The monetary package is a combination of direct severance pay, pension funds and vested stock awards. In addition to the $15.9 million, Steinhafel will continue to draw his base annual salary of $1.5 million, as well as benefits, while he serves in an advisory role until August. In 2013 Steinhafel earned $13 million in total compensation, down from $20.6 million the previous year.
Target is not yet done reshuffling its executive suite. Today the company announced that it was firing the president of its Canadian division and realigning its merchandising team in the U.S. to improve performance.
If you’re the cheerful, satisfied sort—happy with your job, duties, and compensation—you may want to shuffle along to the next article. Keep the peace of mind you have. Cherish it. And whatever you do, forget that the following ten young executives pocketed over $5 million in 2013 alone.
Figures are from public SEC filings.
Note #1: total compensation includes stock awards and other bonuses: annual salary is typically just a small fraction.
Note #2: a few companies—like Yahoo—have yet to file their proxies, leaving one or two likely candidates (hey there, Marissa Mayer!) off this list.
Note #3: Where’s Mark Zuckerberg? Many famous young entrepreneurs do not make this list for two reasons. First, some well-known founders—like Zuck—take a very small salary, often $1 per year. Companies like Facebook save the big checks for all-star second-in-commands, where they need to lure top people away from other firms. Second, this is a list of 2013 compensation, so individuals who made a big splash—or got a large stock award—last year are more likely to win a place on the list.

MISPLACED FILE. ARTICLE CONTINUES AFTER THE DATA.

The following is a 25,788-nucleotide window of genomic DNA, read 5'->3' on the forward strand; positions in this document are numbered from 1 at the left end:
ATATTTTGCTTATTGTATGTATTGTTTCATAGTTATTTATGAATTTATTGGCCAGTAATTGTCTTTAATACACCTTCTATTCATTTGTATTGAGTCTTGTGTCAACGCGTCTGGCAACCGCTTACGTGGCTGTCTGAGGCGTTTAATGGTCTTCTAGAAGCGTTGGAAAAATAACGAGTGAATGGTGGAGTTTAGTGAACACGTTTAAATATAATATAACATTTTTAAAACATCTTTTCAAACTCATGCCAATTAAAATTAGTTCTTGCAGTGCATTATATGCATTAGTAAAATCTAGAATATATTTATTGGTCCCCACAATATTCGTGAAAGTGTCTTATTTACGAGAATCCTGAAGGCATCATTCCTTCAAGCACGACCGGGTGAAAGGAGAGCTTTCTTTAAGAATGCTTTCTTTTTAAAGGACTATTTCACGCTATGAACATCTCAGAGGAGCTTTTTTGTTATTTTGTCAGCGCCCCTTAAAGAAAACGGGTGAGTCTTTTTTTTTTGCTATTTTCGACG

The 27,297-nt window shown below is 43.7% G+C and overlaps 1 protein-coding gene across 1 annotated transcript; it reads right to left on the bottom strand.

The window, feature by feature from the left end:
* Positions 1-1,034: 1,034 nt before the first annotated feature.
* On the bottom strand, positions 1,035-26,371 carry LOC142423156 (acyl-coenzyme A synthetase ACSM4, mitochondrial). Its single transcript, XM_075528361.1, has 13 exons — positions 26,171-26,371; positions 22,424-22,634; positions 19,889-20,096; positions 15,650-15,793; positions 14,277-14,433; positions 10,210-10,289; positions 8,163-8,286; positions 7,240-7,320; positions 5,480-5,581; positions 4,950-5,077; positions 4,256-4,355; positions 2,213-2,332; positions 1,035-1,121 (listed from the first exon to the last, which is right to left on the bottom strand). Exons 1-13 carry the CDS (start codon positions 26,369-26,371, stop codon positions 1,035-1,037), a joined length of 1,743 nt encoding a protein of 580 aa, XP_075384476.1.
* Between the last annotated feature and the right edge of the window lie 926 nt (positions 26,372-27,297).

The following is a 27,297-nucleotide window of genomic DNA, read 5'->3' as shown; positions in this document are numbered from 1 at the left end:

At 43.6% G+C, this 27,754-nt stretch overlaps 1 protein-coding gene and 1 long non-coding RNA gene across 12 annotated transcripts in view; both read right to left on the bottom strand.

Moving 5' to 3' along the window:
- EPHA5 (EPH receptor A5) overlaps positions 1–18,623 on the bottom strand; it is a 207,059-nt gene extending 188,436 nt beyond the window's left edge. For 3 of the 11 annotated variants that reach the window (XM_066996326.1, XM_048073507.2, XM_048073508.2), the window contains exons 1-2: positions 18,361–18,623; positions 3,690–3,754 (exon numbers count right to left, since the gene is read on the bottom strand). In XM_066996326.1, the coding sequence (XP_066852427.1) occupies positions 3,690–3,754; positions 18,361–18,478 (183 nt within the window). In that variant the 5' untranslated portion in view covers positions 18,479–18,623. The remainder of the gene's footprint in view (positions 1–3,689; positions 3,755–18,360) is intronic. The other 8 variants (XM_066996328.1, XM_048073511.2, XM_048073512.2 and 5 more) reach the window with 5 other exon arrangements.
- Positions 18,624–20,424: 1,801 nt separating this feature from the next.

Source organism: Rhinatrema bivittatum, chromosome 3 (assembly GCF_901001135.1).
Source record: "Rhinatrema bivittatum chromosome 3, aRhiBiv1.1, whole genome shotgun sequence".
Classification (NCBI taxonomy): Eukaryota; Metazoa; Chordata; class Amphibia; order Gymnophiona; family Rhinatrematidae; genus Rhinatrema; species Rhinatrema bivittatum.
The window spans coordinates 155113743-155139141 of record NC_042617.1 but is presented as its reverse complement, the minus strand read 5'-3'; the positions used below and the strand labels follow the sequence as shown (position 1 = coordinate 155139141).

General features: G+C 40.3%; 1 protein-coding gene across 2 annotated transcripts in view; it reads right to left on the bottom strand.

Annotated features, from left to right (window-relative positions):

10. Patrick Söderlund – Electronic Arts – $5.19 million
The video game industry has stumbled along lately, between Nintendo sales woes and garbage freemium games littered throughout mobile app stores. Nevertheless, Electronic Arts (EA) has remained consistent, churning out reliable blockbusters and even some decent mobile games.
EA owes part of its ongoing success to Patrick Söderlund, 39, racecar fanatic and international games guru. Currently an executive vice president at EA, he leads development on big game series like Battlefield and Need for Speed.
9. Andrew Wilson – Electronic Arts – $5.63 million
Obsessed with sports—including both virtual games and real-world leagues—Andrew Wilson rose through EA’s ranks largely through directing the company’s wildly popular FIFA franchise. He was appointed CEO in 2013, at the age of 39.
8. Ryan McInerney – Visa – $7.39 million
Ryan McInerney is only 38, but his resumè reads like a six-decade-long career. First, he worked as a principal consultant at McKinsey & Company. Next, he joined JP Morgan Chase, where he helped create and launch the company’s first mobile banking product. At 34, he was picked to lead the company’s entire consumer banking division, which put McInerney in charge of over 75,000 employees. Visa then lured him away in 2013, where he now serves as the credit company’s president.
7. Mark Tarchetti – Newell Rubbermaid – $7.87 million
It turns out you don’t always need to work in finance or tech to make a multimillion-dollar fortune. Mark Tarchetti, 38, is the executive vice president at Newell Rubbermaid, the company best known for its popular line of tupperware products. Of course, selling plastic, airtight kitchenware isn’t going to make you rich on its own—the company also owns a variety of writing brands, like Sharpie, Paper Mate, Expo and Uni-Ball. Today, Tarchetti leads much of the company’s research and development initiatives.
6. Hari Ravichandran – Endurance International Group – $9.6 million